Article: Delhi's polluted air, by the people who live there

I read this article from the Guardian today - distressing, personal accounts of the air pollution in Delhi, the environmental and health justice impacts, and the challenges of trying to improve the situation. How is civil society working on this challenge?

“At one level, I’m confident that something will happen now, because the public outrage over this rising pollution is at such a pitch that a government cannot ignore it altogether,” says Arindam Sen Gupta , executive editor of the Times of India. “But how effective this plan will be is a matter of speculation. … I don’t think there’s a cohesive vision – we work in fits and starts. When the problem becomes acute, we wake up to it and then emergency measures are taken. It’s usually pressure from below which works in India, from the people.”


The judiciary in India has always taken an active role when it comes to environmental issues. Indeed it is because of an order passed by the Supreme Court on a public interest litigation case that commercial transport vehicles switched to CNG in Delhi. Also recently the Delhi High Court took suo moto action regarding the air pollution in Delhi.

There has also considerable demand from the civil society for actions to be taken by the government. This is an open letter which a citizen had written to the Environment Minister regarding the worsening air quality in Delhi.

The general sentiment is to tackle the air pollution as summed up by this article .


An Odd-even rule! @marenabrinkhurst, here is a recent update on the Delhi air pollution scenario. The Delhi government recently made a rule wherein cars with odd and even license plates are to ply on alternate days. This is to be tried in the first two weeks of January 2016 as an attempt to curb the city’s air pollution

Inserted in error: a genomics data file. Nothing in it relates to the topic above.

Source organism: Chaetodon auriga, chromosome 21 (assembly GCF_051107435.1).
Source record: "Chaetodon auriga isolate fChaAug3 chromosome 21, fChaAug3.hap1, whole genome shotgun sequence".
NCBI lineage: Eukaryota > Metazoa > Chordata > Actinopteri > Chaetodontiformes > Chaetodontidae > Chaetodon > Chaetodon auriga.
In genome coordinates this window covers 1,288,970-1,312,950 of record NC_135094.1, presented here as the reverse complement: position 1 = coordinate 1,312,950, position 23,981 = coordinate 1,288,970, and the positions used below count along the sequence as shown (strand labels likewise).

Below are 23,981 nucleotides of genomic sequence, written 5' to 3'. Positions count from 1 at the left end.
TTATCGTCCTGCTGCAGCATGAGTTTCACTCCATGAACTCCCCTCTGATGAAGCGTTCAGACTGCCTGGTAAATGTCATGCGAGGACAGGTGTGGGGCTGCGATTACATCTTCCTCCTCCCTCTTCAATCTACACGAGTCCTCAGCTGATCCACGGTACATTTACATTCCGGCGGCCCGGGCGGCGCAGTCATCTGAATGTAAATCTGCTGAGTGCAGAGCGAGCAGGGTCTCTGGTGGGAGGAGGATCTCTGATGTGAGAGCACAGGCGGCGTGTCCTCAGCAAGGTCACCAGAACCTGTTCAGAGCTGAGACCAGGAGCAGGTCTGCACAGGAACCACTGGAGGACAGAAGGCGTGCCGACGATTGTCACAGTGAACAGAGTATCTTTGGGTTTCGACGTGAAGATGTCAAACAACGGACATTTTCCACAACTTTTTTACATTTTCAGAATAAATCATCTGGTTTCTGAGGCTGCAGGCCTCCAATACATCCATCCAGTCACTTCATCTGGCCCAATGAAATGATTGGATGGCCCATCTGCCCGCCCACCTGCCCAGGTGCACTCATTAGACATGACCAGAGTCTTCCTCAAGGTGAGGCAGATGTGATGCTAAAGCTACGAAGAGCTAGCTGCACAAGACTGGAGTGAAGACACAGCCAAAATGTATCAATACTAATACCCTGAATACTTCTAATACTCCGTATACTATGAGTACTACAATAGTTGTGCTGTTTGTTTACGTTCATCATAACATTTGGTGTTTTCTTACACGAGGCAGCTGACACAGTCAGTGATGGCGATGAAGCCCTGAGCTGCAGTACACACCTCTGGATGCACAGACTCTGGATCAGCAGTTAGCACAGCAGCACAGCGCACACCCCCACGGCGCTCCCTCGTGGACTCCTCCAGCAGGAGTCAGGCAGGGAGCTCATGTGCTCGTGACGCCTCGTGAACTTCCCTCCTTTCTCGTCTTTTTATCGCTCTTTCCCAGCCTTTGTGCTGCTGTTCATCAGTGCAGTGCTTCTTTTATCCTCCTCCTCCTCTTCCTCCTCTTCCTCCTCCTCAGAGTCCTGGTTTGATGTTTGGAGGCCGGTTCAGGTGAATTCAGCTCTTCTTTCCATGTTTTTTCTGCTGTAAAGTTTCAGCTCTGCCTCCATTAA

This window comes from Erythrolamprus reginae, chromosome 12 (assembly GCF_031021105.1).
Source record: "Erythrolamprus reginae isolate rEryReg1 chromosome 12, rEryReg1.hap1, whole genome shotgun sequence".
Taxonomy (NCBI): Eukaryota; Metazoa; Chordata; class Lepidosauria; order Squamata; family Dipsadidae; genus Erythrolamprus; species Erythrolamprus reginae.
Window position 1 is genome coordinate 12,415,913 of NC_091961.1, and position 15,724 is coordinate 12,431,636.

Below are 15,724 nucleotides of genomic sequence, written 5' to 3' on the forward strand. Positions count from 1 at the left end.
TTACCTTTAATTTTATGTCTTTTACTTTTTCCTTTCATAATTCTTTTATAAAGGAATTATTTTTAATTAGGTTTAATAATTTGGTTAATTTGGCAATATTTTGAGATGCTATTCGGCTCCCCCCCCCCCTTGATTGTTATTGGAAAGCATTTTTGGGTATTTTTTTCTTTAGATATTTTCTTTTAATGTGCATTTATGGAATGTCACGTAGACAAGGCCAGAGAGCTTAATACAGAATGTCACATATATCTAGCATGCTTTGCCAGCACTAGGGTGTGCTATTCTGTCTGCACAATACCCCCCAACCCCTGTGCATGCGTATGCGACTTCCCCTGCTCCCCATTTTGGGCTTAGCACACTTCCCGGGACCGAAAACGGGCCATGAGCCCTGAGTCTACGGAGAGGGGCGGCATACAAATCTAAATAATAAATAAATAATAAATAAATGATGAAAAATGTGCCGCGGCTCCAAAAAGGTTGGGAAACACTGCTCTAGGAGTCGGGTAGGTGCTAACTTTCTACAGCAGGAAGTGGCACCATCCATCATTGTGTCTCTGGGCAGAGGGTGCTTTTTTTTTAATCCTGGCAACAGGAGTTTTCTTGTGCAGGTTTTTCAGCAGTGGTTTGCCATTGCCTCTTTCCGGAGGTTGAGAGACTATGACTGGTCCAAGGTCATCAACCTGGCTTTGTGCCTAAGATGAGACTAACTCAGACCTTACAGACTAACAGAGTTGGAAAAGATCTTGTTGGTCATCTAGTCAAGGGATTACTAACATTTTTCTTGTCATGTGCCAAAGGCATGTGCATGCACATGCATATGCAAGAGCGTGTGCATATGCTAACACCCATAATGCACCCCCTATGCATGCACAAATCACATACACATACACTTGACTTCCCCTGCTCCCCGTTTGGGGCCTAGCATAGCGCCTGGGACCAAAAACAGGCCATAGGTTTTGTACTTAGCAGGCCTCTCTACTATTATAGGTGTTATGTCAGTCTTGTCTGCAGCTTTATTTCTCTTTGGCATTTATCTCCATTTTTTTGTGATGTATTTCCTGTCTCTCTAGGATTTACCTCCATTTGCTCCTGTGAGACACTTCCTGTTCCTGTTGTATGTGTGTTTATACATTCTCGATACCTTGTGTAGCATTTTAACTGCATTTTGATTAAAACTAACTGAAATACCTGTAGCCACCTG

It remains to be seen how effectively it will be implemented in Delhi, but such bans have been implemented in other cities across the world.

First implemented in Stockholm in 1996, alternate day or once-aweek car bans are a norm in some European cities, although a 2014 analysis showed these had mixed results.

Cities that have implemented such bans temporarily or permanently include Beijing, Paris, Mexico, Bogota and Stockholm. Paris, Mexico and suburban Beijing have tried banning cars based on numbers, while other cities have chosen to focus on the fuel used (petrol or diesel) and timing (peak and non-peak hours)

Read more on this:

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Another measure that was taken to tackle the air pollution in Delhi was introducing a Green Tax. This was imposed by the apex court of the country on non-destined trucks entering Delhi. This measure has helped in diverting the trucks from Delhi and reducing the pollution level in the city. Read more:

Also the odd-even rule which was imposed on an experimental basis in January is being imposed again in April for two weeks. A survey conducted by the state government had revealed that 81 percent of the respondents wanted the odd-even scheme to come back! More:

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The Supreme Court of India, on Monday, 9th October 2017, banned the sale of firecrackers in Delhi and the National Capital Region. This means that Diwali, the festival of lights will be celebrated without crackers this year. Whether this ban will have the “positive effect” on the health of the citizens as envisaged by the Apex Judicial Body or are there more pressing issues with respect to air pollution, such as pollution from Thermal Power Plants which are being ignored in the process.

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So interesting - thanks @debayangupta for sharing! Just listening to a BBC report about just this subject, so it is clearly a really big deal. Maybe I am overly trivializing the case, but I find it interesting to think that the supreme court of India prefers to disappoint millions by banning fireworks than to confront power plants.

Maybe the future of fireworks will be along the lines of this article about the Beijing Olympics, where the televised version was completely computer generated!